No one in the FSLN leadership structures, however, has yet publicly accepted that none of these errors, even coupled with the many more that have been or could be mentioned, explain all of the failures. Essential to any explanation is the fundamental corruption of ethics that evolved over the past decade and ended up in the ongoing piñata grab of this decade.
By failing to maintain their revolutionary example, the FSLN's upper echelons made it infinitely easier for the members of all parties with access to power and resources at any level to justify their own corruption. The resulting "good guys finish last" ethos is further facilitated by a lack of clear limits between the public, governmental, party and private spheres. This confusion is no accident and is often even justified by both the FSLN and the PLC; it is in fact the ideological matrix the two parties share, and that the pact aims to institutionalize and perpetuate.
Telling a different FSLN historyThe anniversary was not without versions of history that belie the facile explanation that the FSLN has been recently "kidnapped" by a tiny group that is sidelining and disqualifying—though curiously never expelling—those with the audacity to criticize Ortega's line. Those who cling to this conception find it easier than looking at the party's older, deeper and far more widespread problems of corruption, top-down leadership, intimidating methods, lack of democracy, abuse of power, personal ambition and misplaced goals.
During those days Sergio Ramírez presented his new book "Adiós muchachos," the memoirs of his participation in the FSLN, which, at the insistence of friends at Editorial Alfaguara, he wrote while a visiting professor at the University of Maryland. Some see the text as a settling of accounts that has come out at a very opportune political moment. The thesis running through it is that the defeat of Sandinismo was due not so much to harassment by US imperialism as to the revolution's undermining of its own ethical foundations. The book's most explosive revelation is that Henry Ruiz was originally to have headed the army, but that the possibility was aborted when Humberto Ortega put himself forward for the post, a circumstance that determined the preponderance of his brother Daniel and the determination to spend millions to cultivate his image. Thus a decision, a moment, would mark the history of the FSLN and Nicaragua forever.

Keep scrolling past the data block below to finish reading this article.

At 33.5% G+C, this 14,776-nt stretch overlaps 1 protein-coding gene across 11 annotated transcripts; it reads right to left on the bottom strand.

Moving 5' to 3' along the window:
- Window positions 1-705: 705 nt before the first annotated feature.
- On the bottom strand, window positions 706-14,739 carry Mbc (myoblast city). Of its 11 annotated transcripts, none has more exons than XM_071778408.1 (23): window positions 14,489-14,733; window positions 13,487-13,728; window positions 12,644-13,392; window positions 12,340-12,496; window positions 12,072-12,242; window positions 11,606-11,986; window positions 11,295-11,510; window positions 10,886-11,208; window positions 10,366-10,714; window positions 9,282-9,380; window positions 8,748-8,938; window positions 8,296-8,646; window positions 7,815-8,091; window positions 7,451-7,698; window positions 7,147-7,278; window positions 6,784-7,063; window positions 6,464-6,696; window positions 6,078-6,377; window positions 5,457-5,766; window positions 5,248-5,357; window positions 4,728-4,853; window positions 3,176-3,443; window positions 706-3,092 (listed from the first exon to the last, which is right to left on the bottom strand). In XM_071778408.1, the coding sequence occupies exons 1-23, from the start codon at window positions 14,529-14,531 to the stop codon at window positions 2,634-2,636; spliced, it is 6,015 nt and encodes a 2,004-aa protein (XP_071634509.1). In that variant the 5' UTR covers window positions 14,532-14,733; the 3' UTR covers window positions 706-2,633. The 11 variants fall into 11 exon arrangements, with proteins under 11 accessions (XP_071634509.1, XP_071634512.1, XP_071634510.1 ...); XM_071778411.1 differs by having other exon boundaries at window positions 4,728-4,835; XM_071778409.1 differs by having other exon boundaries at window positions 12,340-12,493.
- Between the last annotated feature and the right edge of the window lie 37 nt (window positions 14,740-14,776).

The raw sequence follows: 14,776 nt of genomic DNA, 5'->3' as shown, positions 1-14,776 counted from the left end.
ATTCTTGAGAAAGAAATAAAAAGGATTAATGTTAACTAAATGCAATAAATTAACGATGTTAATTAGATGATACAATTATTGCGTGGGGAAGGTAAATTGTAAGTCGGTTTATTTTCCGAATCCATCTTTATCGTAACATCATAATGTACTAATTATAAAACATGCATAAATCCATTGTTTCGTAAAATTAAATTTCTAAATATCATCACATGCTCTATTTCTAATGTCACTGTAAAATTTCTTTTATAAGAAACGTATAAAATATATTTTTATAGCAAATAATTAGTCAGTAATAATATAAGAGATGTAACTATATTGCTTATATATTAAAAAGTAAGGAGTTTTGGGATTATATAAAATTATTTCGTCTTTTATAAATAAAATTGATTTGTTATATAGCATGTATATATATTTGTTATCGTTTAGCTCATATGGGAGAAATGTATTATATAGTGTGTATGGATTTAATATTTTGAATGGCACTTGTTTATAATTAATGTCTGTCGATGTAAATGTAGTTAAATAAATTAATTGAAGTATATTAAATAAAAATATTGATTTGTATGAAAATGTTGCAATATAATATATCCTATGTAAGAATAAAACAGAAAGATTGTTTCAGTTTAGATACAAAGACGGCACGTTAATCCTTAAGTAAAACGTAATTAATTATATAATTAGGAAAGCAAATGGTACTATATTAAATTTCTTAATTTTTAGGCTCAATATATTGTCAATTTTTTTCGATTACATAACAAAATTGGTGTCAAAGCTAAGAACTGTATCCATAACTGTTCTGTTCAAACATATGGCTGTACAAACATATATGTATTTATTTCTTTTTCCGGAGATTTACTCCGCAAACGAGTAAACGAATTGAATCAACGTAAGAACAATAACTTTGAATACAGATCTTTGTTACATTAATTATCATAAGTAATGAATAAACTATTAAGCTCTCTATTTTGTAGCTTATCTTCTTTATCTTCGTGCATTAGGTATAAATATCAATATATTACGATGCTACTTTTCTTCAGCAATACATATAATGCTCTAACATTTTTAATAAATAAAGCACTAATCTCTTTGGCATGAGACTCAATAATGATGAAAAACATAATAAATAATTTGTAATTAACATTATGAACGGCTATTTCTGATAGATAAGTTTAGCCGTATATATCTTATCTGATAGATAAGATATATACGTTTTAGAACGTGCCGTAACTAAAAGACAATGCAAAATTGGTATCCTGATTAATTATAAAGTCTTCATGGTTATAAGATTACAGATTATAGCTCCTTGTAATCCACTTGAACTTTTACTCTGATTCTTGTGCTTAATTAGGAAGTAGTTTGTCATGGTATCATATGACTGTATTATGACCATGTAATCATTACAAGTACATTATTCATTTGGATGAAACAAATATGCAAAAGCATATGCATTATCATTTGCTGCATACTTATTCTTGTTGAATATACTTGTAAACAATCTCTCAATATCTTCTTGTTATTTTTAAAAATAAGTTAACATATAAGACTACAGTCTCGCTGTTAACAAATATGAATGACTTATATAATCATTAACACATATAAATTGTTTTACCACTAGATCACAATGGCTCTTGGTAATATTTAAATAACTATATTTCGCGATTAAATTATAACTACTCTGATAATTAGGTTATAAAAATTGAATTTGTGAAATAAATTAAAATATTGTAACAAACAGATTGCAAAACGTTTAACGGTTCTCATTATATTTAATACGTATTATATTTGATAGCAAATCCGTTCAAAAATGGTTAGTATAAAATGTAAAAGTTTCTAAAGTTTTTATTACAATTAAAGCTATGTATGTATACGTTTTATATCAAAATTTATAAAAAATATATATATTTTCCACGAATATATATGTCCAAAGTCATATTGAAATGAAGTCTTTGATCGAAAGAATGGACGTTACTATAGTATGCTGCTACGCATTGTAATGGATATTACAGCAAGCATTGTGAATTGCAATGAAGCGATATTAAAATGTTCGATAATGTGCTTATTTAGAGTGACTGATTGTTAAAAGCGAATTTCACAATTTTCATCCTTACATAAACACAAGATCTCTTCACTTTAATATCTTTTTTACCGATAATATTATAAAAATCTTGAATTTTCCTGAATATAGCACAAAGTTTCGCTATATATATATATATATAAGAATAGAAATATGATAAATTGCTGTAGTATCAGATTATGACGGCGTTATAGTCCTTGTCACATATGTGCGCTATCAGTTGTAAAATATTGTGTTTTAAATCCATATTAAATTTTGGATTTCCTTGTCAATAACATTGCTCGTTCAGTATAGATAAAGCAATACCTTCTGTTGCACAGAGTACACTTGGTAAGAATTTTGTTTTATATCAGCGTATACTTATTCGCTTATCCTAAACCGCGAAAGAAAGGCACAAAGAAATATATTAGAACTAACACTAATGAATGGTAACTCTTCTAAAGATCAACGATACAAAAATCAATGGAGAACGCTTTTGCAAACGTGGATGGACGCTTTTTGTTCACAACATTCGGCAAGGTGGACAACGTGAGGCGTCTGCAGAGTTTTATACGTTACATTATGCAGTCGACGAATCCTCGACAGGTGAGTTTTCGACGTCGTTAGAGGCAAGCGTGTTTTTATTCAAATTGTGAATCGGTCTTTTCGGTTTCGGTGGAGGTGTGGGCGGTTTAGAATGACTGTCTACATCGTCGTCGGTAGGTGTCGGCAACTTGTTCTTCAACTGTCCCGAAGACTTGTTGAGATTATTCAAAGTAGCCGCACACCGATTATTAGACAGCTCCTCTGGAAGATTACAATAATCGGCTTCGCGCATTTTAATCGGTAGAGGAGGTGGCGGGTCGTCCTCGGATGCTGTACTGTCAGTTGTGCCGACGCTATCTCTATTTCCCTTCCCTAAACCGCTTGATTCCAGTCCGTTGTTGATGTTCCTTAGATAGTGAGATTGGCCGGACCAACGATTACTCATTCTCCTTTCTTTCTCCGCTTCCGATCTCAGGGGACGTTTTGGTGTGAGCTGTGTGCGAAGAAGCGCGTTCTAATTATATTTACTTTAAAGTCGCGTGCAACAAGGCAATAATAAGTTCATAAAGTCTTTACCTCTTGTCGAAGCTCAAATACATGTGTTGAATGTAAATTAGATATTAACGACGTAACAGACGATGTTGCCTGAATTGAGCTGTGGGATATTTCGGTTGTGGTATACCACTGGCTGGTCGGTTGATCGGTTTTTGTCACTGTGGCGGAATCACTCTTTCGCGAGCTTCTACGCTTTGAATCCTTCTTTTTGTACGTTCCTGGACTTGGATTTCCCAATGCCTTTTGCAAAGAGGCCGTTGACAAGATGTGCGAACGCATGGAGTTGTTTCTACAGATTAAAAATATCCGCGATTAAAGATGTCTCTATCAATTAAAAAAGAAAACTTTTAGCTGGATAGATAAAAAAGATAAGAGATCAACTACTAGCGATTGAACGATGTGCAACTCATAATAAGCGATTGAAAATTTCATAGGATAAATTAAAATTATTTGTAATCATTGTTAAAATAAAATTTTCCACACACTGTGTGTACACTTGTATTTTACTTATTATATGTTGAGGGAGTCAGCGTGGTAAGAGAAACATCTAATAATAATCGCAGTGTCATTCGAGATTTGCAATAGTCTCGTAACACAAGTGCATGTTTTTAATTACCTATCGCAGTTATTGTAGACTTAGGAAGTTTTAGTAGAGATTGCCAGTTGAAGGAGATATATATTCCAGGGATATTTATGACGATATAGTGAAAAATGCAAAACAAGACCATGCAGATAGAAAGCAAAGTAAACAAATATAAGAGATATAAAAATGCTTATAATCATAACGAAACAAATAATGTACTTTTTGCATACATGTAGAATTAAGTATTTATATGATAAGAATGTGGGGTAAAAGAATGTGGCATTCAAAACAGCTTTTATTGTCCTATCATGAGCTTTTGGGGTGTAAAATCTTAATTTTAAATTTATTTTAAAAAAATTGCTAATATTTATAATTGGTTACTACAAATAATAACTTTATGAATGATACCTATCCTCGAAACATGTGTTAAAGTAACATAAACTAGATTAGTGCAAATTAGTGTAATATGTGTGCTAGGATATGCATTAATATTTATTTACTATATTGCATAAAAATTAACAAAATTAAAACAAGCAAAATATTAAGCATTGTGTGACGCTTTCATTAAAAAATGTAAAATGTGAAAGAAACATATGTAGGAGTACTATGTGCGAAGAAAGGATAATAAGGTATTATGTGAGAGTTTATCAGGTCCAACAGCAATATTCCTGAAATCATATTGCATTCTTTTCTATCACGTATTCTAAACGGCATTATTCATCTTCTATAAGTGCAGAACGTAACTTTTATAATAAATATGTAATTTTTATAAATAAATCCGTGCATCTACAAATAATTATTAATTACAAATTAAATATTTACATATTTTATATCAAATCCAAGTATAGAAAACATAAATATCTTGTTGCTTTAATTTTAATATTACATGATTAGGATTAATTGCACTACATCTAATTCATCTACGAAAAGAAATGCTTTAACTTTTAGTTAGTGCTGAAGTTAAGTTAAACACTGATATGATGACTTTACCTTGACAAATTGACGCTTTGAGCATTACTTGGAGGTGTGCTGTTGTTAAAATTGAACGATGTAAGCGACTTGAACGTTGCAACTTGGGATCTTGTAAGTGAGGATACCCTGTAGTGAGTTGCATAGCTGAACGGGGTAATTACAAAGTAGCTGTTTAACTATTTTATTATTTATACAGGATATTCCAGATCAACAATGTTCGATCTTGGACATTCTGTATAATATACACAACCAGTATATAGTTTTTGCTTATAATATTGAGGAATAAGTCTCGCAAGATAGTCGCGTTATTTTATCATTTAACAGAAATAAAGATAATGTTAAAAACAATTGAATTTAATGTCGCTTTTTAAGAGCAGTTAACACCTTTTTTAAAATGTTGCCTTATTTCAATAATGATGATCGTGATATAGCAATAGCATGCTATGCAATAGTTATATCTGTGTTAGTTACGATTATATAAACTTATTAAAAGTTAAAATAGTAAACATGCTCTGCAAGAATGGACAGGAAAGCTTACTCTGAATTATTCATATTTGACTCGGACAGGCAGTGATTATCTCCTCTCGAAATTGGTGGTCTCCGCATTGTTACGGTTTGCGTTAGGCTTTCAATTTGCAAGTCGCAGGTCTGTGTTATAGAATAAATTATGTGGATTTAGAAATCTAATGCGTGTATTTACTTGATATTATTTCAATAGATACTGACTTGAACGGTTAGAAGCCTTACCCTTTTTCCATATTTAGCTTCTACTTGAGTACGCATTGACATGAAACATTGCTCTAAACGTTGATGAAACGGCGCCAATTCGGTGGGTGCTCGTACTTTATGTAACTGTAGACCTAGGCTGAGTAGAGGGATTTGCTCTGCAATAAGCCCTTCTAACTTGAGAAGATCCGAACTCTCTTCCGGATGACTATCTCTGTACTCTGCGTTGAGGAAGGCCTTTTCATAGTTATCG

Though many recent statements by FSLN elite show they are no longer interested in history, it was their greater or lesser participation in the armed struggle to overthrow Somoza that earned them their "rights" and on which they based—and still base to base—political and personal privileges. In declarations to the press around the 20th anniversary, Edén Pastora, the FSLN's legendary "Comandante Cero" who later headed a counterrevolutionary guerrilla movement based in Costa Rica, also dusted off memories, if not occasionally whole-cloth fabrications, of his early years in the FSLN, and in that struggle.
Pastora reached into the dark annals of his version of FSLN history to debunk many personalities with curious revelations centered in the anecdotal and the iconoclastic, traits very common to him. He spoke of Borge's jealous opposition to Carlos Fonseca's leadership, of Borge's false presentation of himself as the only surviving FSLN founder, of Fonseca's death as a result of pressures on him from Borge and Henry Ruiz to rejoin the guerrilla activities in the mountains, of self-concern that right from the outset caused the comandantes to grab the best Somocista houses and "the best bourgeois women," of the nil participation in military activities by several historic National Directorate members, supposedly including Jaime Wheelock, the two Ortegas and Henry Ruiz ("Modesto")...